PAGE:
Helpful Grammar Hints for Bloggers

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In one of the great sessions I attended at Blissdom, the topic of how important good grammar and punctuation is on a blog came up. It appears Shannon from Rocks in My Dryer is a grammar-a-holic. I knew I loved her!

I am a copy editor by profession. So please take what follows not as what the general population thinks about your blog but what I and other crazies might think. But really, you don’t want some simple punctuation errors to drive someone away from your blog, do you?

I wish they had let me teach a (very) short session on at least proper punctuation at Blissdom. I am honestly not too uptight about poor grammar when it comes to blogging. Many bloggers write the way they speak, and I think as long as you are aware you are putting prepositions at the end of your sentences (as I often do), it’s OK. But it does sometime baffle me that even very “big” bloggers make some simple mistakes over and over again.

I was never taught grammar or parts of speech in school, and maybe that’s the issue–we have a generation that missed that. I think it was a backlash from too much grammar, too many diagrammed sentences. Perhaps they’ve gone back to teaching it.

Here are a few simple things that will really polish your writing, and it would make me extremely happy if you could remember just one. If you ever decide to write a book and turn in your manuscript so it follows simple grammar rules (AND USE SPELLCHECK), I promise you will make your editor a happier person. I promise you I see all of these things, and much worse, on manuscripts I get from popular, established authors.

1. Put the period and comma inside quotation marks.

This is probably the most common thing I see on blogs. Please, please, PLEASE try to do this. Even if you are quoting someone else, the period or comma goes inside. Here is an example.

Marlene said, “Let’s just be friends,” but I wanted more.

Jo-Lynne, who is cute as can be, was around when I was ranting talking about this at Blissdom. I know it can be confusing, but here it goes.

Periods and commas always go inside the quotation mark. Semi-colons and colons go outside. For question marks and exclamation points, it depends on whether they are part of the quotation or not. If it is (like, “What did he tell you?” I asked) it goes inside. If it’s not (like, I can’t believe he called me “white trash”!) then it goes outside.

2. Please remember the difference between ITS/IT’S, YOUR/YOU’RE, THEY’RE/THEIR, etc.

ITS is possessive, i.e., The book lost its cover.
IT’S is always a contraction for IT IS. It’s rainy outside.

YOUR is also possessive. You lost your boots in the rain.
YOU’RE is a contraction for YOU ARE. You’re going to wear that?

THEIR is possessive. They lost their boots in the rain. (They must be pretty dumb to all do that!)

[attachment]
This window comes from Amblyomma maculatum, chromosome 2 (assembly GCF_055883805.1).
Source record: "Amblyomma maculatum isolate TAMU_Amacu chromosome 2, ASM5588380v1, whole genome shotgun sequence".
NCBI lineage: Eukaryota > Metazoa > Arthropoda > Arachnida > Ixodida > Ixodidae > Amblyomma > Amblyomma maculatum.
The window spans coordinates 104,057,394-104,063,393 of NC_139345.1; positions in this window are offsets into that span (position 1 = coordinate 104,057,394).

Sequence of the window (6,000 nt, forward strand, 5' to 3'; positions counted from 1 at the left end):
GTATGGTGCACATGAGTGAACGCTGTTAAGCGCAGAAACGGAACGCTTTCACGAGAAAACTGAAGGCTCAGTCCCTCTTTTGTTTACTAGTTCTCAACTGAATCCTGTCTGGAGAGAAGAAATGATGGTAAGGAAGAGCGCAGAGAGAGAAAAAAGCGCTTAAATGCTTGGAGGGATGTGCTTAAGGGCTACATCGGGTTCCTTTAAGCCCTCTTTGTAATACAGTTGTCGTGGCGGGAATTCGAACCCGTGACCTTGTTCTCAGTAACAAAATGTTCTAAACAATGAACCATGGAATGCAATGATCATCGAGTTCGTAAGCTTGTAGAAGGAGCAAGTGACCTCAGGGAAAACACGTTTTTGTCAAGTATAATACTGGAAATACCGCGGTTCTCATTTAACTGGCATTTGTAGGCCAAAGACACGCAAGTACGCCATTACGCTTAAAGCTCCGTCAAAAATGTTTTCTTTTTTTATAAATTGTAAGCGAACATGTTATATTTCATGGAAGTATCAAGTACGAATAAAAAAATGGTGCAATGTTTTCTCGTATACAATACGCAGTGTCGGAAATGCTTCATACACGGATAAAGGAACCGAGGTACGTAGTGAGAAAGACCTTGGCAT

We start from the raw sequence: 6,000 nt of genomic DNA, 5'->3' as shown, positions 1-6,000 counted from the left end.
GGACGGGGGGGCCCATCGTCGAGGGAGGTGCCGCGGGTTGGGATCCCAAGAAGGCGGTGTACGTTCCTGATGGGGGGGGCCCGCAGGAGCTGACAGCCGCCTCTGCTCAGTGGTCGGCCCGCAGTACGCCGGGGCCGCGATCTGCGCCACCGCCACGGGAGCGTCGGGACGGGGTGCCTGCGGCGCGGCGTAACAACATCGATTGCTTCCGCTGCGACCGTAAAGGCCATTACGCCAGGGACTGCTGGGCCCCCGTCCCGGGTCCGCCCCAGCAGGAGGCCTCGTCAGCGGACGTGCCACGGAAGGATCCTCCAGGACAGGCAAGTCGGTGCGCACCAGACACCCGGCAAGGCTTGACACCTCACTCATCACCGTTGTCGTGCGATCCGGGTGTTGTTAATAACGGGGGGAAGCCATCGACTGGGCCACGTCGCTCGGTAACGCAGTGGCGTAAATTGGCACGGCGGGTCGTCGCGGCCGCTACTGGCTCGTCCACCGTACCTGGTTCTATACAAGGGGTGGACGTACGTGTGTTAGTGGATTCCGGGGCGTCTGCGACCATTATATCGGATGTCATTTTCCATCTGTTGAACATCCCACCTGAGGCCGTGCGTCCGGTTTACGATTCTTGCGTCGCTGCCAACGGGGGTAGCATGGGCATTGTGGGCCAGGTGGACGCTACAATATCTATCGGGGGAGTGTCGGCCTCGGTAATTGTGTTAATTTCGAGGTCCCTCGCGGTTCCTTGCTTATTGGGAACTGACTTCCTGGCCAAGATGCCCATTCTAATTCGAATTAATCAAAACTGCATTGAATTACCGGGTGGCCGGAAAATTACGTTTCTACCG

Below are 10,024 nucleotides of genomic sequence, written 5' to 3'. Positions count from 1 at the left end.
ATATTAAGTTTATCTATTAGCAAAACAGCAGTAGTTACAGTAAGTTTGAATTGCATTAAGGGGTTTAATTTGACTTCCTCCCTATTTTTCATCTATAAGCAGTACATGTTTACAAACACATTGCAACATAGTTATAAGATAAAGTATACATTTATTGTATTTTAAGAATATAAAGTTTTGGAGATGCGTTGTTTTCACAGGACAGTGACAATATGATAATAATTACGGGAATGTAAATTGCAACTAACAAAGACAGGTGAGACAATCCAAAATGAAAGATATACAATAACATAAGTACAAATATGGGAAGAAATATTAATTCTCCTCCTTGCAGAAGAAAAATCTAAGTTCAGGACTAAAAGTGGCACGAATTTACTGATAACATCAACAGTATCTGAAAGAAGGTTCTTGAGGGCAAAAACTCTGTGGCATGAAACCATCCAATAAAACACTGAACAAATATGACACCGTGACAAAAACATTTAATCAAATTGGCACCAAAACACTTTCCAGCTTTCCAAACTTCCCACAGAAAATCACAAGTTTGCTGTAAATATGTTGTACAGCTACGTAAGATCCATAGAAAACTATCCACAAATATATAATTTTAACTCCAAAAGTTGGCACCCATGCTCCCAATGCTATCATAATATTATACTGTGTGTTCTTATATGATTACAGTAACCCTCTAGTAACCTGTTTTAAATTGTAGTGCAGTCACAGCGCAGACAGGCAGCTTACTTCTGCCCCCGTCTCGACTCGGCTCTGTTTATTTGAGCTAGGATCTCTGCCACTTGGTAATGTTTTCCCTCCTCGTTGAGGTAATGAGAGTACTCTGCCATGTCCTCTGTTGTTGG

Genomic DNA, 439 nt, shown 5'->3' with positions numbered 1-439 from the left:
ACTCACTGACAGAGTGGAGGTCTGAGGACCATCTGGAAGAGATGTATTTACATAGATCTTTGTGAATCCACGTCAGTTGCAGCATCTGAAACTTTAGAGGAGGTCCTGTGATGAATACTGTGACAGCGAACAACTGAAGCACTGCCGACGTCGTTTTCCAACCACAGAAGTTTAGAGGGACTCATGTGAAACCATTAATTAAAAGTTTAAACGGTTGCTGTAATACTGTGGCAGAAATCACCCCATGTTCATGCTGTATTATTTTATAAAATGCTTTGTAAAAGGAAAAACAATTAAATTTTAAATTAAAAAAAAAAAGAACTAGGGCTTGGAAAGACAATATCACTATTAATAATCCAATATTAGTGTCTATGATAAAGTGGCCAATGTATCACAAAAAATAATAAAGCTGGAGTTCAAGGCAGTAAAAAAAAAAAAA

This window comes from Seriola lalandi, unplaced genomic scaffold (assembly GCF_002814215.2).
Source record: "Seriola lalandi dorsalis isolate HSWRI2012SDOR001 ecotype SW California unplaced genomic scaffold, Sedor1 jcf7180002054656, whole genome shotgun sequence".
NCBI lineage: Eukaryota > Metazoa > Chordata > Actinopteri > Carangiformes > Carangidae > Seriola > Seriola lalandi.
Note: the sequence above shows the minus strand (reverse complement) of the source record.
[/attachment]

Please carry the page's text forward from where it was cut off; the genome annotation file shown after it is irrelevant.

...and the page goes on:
THEY’RE is a contraction for THEY ARE. They’re running home barefoot because they lost their boots.

3. You do not pluralize with an apostrophe.

This is at least as common as the quotations thing. I think a lot of people just do not know this.

The plural of movie is not movie’s, it’s movies.
The plural of pony is not pony’s, it’s ponies.
The plural of something that ends in s is generally that plus an es. Like glass becomes glasses.

I am really not trying to be catty or offend anyone. I just think if people would follow these simple grammar rules, it would bring a new polish to their blogs.

If you have any questions, I’d be happy to answer them. Leave your e-mail (it won’t post here), or I will answer in the comments.

36 thoughts on “Helpful Grammar Hints for Bloggers

  1. Can you do a lesson on commas? 🙂

    Half of my blogging problem is just being too lazy to go back and proofread but I am so bad with commas.

    I’m also glad to know I’m not the only one who didn’t learn proper grammar in school! I don’t know if it wasn’t being taught or if it was the fact that I was away in gifted classes and had to make up my schoolwork on my own time, but I swear I do not remember learning things such as…well, such as where to place a comma!

  2. Kudos for you for taking this on. Seriously, I’d be willing to co-panel a mini-session on this next year with you if the opportunity ever arose.


    Perhaps you could hire yourself out as a blogging copy editor?

    I think I’m good on the 3 above, but I admit to constant and careless use of the em dash.

    If you’d like to enlighten me privately on that or any other consistent mistakes on my blog, I’d love you “forever”.


  4. AMEN!!!!!! I’m a grammar snob too. It just grates on my nerves! My MIL is especially guilty of #3 and it drives me INSANE every time she e-mails me!!!

    My other big annoyance is when people misquote sayings. Example? One blogger I read always says “for all intensive purposes” instead of “for all intents and purposes”. ARGH!

  5. I can’t Stand random capitalization of Words. Not sure what that’s all about!

    I’ve gotta admit — I’m not so good with the grammar. There’s probably 100 mistakes in this comment alone. And, eep, I used to be a journalist!

  6. Did you know that where to put quotation marks is a source of discord between Americans and Brits? I learned this at some point and much to my own personal difficulty, I must have been taught to punctuate by a Brit, because I have all sorts of trouble doing things right. I also have a horrible habit of proofreading after I hit the comment button.

    And on an unrelated note, it was great to finally meet you in person at Blissdom.

  7. I am with you “110%”. Just kidding 🙂 The worst is twitter and skype. Once you press enter, there is no editing or turning back!

    And, I have re-written this comment about 5 times proofing everything to ensure that I haven’t done anything incorrect!!

  8. Yes. Yes. Yes! So true. It drives me crazy too.

    Was great to meet you at Blissdom. If you find those errors at my blog please tell me and I will fix them ASAP.

  9. Thank You! I am bookmarking this for future reference. And now that you outted yourself as a copy editor, maybe infiltrating your inbox asking for editing help.

  10. In the Commonwealth countries we consider the 1940s, 1950s, etc., to be simple plurals, so we don’t put an apostrophe in after the zero. US writers always apostrophise. Why is that?

    We are also taught not to put a comma before the “and” in a list of things, but U.S. writers always use a comma.